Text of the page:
"It is important to stress Méliès’ cultural roots, because today’s spectator, if not familiar with this past, quite simply risks not understanding the richness and interest of this universe, which is absolutely unique in the history of the art of cinema."

"It is also essential to see the films of Méliès over and over again, and under the best conditions. Forget your DVDs – even if they are quite useful and often well thought-out – and relive art trompeur on the big screen, with the original music and patter, when they exist. For, indeed, we must repeat: the cinema of the years 1890-1900 was a “living spectacle”, with barkers at the entrance, and a pianist or orchestra, sound-effects men, and bonimenteurs or “lecturers” inside the auditorium. “Noise machines” were even built to accompany these films, producing thunderclaps, wind, lightning, rain, gunshots, etc."

"Almost all of Méliès’ films contained sound effects, which are rarely resuscitated today. When, in  1905, Méliès triumphantly projected two films on the stage of the Châtelet, during the féerie extravaganza Les Quat’ Cents Coups du diable, it is obvious that the show took on a completely different scope from today, since a full orchestra and sound-effects men were in the orchestra pit, while actors were performing on stage. On several occasions, and always felicitously, Méliès would revive this mixed-media experiment, half-cinematograph, half-theatre: Le Raid Paris–Monte-Carlo en automobile, the “great fantastic race funambulesque” that made fun of the automobile adventures of the King of the Belgians, Leopold II, was shown more than 300 times in 1905 at the Folies-Bergère."

"For want of reproducing Méliès’ stage féeries, magic, and cinematograph shows at the Châtelet – which should be done someday, just as one should also try to restore to life the cinematographic cadavre exquis that Henri Langlois and Georges Franju conceived in 1937 for  the “Gala des Fantômes” – the Cinémathèque française, which has always endeavoured to collect and protect the work of the “Magician of Montreuil”, has restored “in digital” (as we say nowadays) several rare films, entirely hand-painted."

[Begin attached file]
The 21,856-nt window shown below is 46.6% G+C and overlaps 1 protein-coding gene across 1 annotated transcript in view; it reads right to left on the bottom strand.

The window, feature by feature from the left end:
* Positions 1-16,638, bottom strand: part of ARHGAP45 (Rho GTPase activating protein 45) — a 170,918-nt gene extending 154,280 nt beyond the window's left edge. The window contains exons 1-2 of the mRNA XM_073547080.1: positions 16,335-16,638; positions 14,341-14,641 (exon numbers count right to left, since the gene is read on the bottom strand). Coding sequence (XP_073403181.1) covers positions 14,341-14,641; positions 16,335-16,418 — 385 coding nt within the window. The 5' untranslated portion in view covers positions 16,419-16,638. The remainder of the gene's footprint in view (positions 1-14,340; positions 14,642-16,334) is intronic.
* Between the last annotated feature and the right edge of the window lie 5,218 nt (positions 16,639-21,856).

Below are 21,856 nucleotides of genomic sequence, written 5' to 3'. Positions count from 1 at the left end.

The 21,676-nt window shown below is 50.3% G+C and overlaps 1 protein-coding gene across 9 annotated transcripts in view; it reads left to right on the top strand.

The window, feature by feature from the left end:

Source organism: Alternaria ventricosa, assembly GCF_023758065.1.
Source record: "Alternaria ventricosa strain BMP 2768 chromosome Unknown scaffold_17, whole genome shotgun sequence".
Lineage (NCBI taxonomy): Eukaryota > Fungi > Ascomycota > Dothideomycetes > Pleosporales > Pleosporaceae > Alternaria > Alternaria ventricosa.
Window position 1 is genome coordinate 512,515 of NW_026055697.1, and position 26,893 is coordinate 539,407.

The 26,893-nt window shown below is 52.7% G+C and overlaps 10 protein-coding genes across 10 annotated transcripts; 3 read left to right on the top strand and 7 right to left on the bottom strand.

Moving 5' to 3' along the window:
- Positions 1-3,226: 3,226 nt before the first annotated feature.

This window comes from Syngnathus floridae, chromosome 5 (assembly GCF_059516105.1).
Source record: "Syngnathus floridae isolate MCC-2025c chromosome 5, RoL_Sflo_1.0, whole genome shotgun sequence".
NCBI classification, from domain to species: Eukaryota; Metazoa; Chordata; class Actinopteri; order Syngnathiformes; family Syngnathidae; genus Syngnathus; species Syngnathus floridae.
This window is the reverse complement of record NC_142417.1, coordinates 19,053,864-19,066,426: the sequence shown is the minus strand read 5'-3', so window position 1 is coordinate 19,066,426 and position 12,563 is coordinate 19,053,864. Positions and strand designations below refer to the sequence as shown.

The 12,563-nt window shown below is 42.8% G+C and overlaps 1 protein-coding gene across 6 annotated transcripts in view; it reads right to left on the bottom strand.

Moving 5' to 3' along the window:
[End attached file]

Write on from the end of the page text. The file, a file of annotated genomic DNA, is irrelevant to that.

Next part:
"These aniline dyes, applied delicately on to the film – a painstaking task, frame by frame, on a minuscule surface, with sometimes astonishing precision – also constitute one of the major characteristics of a Méliès show. By adopting the bright colours of magic lantern plates, Méliès first gave additional life to the grey images of the cinematograph that had so dispirited Maxim Gorky in 1896. But he went even further, by literally creating a cinematographic language of colour: some of his special effects were not truly effective unless the film was painted with a brush. Obviously, his pyrotechnical tricks, gushes of smoke, lightning bolts, and starry-night effects on moving panoramic backcloths take on a completely different dimension in colour."

"For a long time, film archives were completely unequipped to save these fragile hand-painted incunabula. To preserve them from destruction, they were recopied in black & white, with disastrous results. The spread of colour cinema finally allowed for duplication, with techniques increasingly improved over time, up to today’s digital technology, which permits miracles (as well as regrettable aberrations). The four films presented here come from the collections of Madeleine Malthête-Méliès and Marie-Hélène Léhéressey-Méliès (who provided the original print of Rip Van Winkle), who have been extremely generous in depositing their nitrate films at the Cinémathèque française. They are all hand-painted. Savour these fireworks from a bygone, but ever so captivating, era!" – Laurent Mannoni

The restoration of these films has been made possible thanks to a CNC grant for the digitization of cultural heritage.

La Légende de Rip Van Winkle and Jeanne d’Arc were accompanied by the original live commentary (boniment) as performed at their earliest public screenings. The texts are preserved in the Méliès Archives, now in the collections of the Cinémathèque française. For the Giornate performances the original texts were translated into English (with Italian subtitles).